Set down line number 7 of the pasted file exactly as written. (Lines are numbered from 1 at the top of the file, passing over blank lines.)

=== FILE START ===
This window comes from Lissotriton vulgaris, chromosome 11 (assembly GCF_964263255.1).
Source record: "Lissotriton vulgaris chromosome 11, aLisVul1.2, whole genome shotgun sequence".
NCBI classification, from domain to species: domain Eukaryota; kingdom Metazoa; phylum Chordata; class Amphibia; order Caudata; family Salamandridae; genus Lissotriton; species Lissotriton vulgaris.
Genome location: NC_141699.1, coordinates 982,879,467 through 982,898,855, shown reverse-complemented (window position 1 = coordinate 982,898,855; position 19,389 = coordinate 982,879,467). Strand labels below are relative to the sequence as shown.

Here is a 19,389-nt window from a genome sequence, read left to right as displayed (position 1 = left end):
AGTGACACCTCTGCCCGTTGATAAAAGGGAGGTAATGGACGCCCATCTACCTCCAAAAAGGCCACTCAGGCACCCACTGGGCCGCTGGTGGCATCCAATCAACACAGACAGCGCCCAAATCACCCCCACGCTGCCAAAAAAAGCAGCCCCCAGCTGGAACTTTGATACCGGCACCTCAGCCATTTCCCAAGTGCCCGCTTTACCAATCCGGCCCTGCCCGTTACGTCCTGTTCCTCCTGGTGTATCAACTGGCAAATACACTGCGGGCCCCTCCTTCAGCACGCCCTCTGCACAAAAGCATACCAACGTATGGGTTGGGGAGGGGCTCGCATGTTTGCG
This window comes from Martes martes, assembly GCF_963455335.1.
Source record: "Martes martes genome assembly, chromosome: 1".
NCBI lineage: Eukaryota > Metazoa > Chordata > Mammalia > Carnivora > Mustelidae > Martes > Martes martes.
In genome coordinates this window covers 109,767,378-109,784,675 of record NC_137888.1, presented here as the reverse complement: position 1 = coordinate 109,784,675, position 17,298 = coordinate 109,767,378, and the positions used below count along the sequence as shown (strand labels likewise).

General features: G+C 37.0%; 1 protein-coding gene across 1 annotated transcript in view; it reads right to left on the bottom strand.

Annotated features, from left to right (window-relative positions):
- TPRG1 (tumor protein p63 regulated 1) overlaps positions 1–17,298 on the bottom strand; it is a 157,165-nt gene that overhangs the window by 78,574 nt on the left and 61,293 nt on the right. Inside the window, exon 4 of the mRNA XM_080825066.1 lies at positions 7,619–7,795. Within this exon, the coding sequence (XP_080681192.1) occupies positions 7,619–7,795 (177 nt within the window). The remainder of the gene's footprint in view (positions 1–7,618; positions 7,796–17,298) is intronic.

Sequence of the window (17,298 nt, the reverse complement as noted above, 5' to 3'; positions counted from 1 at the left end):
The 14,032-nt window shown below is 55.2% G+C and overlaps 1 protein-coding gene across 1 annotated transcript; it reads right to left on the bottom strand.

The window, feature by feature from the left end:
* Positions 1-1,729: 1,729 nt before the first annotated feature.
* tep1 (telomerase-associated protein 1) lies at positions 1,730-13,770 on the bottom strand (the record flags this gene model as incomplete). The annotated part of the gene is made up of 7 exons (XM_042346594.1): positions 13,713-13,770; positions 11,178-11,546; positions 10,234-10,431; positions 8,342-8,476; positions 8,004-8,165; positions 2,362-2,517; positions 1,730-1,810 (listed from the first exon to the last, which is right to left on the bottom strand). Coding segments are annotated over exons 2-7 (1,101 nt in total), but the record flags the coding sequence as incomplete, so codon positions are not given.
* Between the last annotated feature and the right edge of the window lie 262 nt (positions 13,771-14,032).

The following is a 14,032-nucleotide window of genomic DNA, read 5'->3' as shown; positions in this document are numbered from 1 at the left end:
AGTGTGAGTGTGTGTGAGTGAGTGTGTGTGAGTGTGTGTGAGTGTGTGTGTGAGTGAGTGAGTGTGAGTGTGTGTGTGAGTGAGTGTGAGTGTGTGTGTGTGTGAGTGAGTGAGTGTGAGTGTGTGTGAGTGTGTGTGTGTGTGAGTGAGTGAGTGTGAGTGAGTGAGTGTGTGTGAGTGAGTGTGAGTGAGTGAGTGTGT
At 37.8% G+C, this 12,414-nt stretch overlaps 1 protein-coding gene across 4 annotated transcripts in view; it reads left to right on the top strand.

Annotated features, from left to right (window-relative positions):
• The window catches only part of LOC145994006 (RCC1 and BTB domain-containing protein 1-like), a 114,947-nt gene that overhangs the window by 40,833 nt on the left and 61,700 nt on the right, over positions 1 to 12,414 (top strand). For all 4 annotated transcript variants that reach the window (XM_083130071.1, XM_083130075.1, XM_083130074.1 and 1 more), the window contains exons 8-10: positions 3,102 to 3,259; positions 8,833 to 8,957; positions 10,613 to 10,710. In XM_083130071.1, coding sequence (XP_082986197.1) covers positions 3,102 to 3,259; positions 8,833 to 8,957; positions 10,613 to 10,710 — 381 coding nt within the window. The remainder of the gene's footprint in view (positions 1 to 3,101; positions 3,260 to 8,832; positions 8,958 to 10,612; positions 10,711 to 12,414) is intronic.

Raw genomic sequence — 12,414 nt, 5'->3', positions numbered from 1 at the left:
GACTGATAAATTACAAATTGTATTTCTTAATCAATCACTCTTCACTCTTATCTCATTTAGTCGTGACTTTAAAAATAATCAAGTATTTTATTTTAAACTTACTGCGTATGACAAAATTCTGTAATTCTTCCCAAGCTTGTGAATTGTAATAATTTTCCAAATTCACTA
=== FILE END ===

This window comes from Martes martes, assembly GCF_963455335.1.